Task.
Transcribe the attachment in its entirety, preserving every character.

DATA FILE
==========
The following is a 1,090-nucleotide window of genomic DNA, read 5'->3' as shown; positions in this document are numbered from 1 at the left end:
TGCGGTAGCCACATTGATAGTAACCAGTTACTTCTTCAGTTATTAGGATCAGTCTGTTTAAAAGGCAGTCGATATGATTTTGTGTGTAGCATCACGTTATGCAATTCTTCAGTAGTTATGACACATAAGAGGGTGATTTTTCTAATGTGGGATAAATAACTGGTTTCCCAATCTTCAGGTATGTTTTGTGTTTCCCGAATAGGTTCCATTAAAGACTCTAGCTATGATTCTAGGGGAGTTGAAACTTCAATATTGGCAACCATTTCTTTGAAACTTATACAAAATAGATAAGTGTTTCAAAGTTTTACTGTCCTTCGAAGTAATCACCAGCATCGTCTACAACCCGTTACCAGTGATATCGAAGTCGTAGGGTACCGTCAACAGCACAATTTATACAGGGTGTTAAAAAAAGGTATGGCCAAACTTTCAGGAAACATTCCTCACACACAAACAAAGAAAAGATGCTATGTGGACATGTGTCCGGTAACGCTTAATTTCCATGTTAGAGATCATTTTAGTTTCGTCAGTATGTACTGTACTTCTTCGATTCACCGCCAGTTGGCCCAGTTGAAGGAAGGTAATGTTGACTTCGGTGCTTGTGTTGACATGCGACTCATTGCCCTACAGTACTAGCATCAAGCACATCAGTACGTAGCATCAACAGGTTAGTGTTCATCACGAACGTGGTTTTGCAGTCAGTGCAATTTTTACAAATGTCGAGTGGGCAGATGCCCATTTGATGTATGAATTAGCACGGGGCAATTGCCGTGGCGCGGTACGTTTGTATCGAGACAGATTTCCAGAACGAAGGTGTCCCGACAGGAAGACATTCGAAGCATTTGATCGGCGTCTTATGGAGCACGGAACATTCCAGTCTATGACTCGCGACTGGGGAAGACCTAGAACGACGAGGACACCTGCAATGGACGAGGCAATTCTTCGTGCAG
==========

The following is a 1,090-nucleotide window of genomic DNA, read 5'->3' as shown; positions in this document are numbered from 1 at the left end:
TGCGGTAGCCACATTGATAGTAACCAGTTACTTCTTCAGTTATTAGGATCAGTCTGTTTAAAAGGCAGTCGATATGATTTTGTGTGTAGCATCACGTTATGCAATTCTTCAGTAGTTATGACACATAAGAGGGTGATTTTTCTAATGTGGGATAAATAACTGGTTTCCCAATCTTCAGGTATGTTTTGTGTTTCCCGAATAGGTTCCATTAAAGACTCTAGCTATGATTCTAGGGGAGTTGAAACTTCAATATTGGCAACCATTTCTTTGAAACTTATACAAAATAGATAAGTGTTTCAAAGTTTTACTGTCCTTCGAAGTAATCACCAGCATCGTCTACAACCCGTTACCAGTGATATCGAAGTCGTAGGGTACCGTCAACAGCACAATTTATACAGGGTGTTAAAAAAAGGTATGGCCAAACTTTCAGGAAACATTCCTCACACACAAACAAAGAAAAGATGCTATGTGGACATGTGTCCGGTAACGCTTAATTTCCATGTTAGAGATCATTTTAGTTTCGTCAGTATGTACTGTACTTCTTCGATTCACCGCCAGTTGGCCCAGTTGAAGGAAGGTAATGTTGACTTCGGTGCTTGTGTTGACATGCGACTCATTGCCCTACAGTACTAGCATCAAGCACATCAGTACGTAGCATCAACAGGTTAGTGTTCATCACGAACGTGGTTTTGCAGTCAGTGCAATTTTTACAAATGTCGAGTGGGCAGATGCCCATTTGATGTATGAATTAGCACGGGGCAATTGCCGTGGCGCGGTACGTTTGTATCGAGACAGATTTCCAGAACGAAGGTGTCCCGACAGGAAGACATTCGAAGCATTTGATCGGCGTCTTATGGAGCACGGAACATTCCAGTCTATGACTCGCGACTGGGGAAGACCTAGAACGACGAGGACACCTGCAATGGACGAGGCAATTCTTCGTGCAG